The league knows there’s a problem, which is why, 21 years ago, it implemented the Rooney Rule that required teams to interview at least two Black head coaching candidates. Since then, other incentives have been offered to teams who hire and retain Black head coaches, but the needle has barely moved.

In 2022, Brian Flores, former head coach of the Miami Dolphins, sued the league for racist hiring policies and three teams for racial discrimination in hiring. In another lawsuit against the NFL, one former coach claims the Rooney Rule is a sham.

“I know there are (Black coaching candidates) that decline interviews because they feel like they are a token interview,” NFL expert Ben Allbright, who hosts Broncos Country Tonight on Denver’s KOA AM & FM, tells me. “That said, the Rooney Rule has led to some guys getting interviews and then getting hired who otherwise might not have been considered. Vance Joseph, for instance.”

Johnson was the Broncos’ first non-interim Black head coach when he was given a four-year contract in 2017. After two losing seasons with terrible teams, he was fired. He was replaced by a white head coach who also had bad teams, but he was given three losing seasons before being shown the door.

When the Chicago Bears, one of the league’s original franchises, hired Smith in 2004, he became the first Black head coach in the team’s 103-year history. Under his leadership, the Bears made the 2007 Super Bowl for only the second time in team history. But the team fired him in 2012 after a 10-6 season; the Bears haven’t won a playoff game since.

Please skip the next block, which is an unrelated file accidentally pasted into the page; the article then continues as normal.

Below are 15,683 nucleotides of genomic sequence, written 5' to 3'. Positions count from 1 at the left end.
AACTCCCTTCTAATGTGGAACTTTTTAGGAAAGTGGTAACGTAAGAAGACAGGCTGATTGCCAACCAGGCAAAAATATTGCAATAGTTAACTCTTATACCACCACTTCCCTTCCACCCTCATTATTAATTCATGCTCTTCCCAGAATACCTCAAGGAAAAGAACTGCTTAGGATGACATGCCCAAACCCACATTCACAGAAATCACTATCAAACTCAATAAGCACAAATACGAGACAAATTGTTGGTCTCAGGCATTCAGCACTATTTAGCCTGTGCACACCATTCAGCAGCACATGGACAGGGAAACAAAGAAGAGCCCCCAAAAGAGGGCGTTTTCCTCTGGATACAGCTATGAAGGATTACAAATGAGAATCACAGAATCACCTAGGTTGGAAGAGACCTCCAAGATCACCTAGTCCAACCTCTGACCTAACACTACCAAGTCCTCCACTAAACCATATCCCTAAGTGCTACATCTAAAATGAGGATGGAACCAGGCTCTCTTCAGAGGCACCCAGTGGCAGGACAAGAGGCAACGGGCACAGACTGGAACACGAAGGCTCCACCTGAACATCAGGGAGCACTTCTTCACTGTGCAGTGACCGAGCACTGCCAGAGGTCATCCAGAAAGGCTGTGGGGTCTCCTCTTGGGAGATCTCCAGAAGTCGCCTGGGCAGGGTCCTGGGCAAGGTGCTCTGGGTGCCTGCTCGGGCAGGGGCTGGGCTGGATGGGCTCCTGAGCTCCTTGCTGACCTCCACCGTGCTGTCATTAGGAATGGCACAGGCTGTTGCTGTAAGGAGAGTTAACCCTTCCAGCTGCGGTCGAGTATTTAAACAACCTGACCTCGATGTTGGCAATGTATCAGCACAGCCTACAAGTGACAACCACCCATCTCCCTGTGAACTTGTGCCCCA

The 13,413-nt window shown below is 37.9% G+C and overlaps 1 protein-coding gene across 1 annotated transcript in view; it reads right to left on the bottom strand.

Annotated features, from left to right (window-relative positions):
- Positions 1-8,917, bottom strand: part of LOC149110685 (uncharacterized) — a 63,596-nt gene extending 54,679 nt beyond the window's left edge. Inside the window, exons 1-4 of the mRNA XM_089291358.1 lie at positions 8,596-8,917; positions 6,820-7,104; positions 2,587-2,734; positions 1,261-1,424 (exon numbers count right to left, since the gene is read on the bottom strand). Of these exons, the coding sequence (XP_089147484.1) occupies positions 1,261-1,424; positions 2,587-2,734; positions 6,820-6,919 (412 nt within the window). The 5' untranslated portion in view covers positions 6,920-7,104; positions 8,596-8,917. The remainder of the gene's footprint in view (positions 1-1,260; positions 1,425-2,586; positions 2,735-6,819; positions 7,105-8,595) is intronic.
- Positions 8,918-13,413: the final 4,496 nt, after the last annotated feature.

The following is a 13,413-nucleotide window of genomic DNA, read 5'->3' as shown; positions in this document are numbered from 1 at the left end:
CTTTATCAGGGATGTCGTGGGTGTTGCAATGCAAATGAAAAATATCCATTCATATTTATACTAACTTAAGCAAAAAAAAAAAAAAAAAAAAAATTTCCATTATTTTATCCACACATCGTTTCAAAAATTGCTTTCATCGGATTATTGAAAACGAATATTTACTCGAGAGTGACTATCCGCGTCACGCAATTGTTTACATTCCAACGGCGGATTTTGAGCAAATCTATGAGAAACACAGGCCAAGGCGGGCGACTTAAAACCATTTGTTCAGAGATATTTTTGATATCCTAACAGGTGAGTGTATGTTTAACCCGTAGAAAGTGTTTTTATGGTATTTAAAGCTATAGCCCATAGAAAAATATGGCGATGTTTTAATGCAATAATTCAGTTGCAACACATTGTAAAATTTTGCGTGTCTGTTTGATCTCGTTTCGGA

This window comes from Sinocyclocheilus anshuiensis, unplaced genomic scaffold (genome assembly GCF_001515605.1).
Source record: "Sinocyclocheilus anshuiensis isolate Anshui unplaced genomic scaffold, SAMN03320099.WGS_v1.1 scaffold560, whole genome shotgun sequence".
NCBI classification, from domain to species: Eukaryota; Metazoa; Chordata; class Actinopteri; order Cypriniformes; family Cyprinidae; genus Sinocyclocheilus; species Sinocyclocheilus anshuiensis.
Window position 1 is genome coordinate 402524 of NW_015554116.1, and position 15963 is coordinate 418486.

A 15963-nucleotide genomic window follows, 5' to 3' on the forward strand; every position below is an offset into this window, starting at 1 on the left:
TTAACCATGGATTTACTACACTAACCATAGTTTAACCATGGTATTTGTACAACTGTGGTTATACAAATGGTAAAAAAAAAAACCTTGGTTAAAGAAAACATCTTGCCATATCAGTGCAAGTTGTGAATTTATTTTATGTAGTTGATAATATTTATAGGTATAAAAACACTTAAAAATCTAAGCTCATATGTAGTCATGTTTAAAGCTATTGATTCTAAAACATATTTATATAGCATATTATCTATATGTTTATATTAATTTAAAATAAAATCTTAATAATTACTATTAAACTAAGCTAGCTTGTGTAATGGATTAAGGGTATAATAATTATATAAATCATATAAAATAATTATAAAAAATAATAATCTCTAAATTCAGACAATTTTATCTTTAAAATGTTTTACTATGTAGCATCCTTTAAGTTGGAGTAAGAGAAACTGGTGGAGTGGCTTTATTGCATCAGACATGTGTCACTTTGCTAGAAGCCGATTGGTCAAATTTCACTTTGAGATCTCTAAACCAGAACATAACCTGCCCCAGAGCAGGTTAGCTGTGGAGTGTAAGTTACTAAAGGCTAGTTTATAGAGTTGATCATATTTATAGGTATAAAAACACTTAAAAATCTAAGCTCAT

The Bears’ current head coach, Matt Eberflus, previously the defensive coordinator for the Indianapolis Colts, has won 10 games — total — over his two years in Chicago. He has the third-worst record in the history of the club. But recently, when ownership fired five of his assistant coaches, two of whom were Black, they let Eberflus keep his job.

Could we see a 2025 NFL season with a record-breaking eight Black head coaches?

Here’s a crazy idea for Virginia McCaskey, the 101-year-old principal owner of the Bears: if the Chiefs win on Sunday with an offense Bieniemy built, hire him and replace Eberflus. Do it before the draft so the team can be a reflection of his vision and not that of the third-worst coach Da Bears ever had.

And if not him, Allbright has some other Black head coaches he feels will get a chance soon.

“Jim Caldwell and Pep Hamilton are two names to keep an eye on,” Allbright says, “specifically because Caldwell got a raw deal in Detroit. Both of those guys come from the offensive side of the ball, which is a rarity for African American coaches.”

“Steve Wilks and Vance Joseph will get second shots soon,” he says, adding that Anthony Weaver is another Black coach who may get the promotion soon.

Could we see a 2025 NFL season with a record-breaking eight Black head coaches? Based on the league’s history, you shouldn’t bet on it.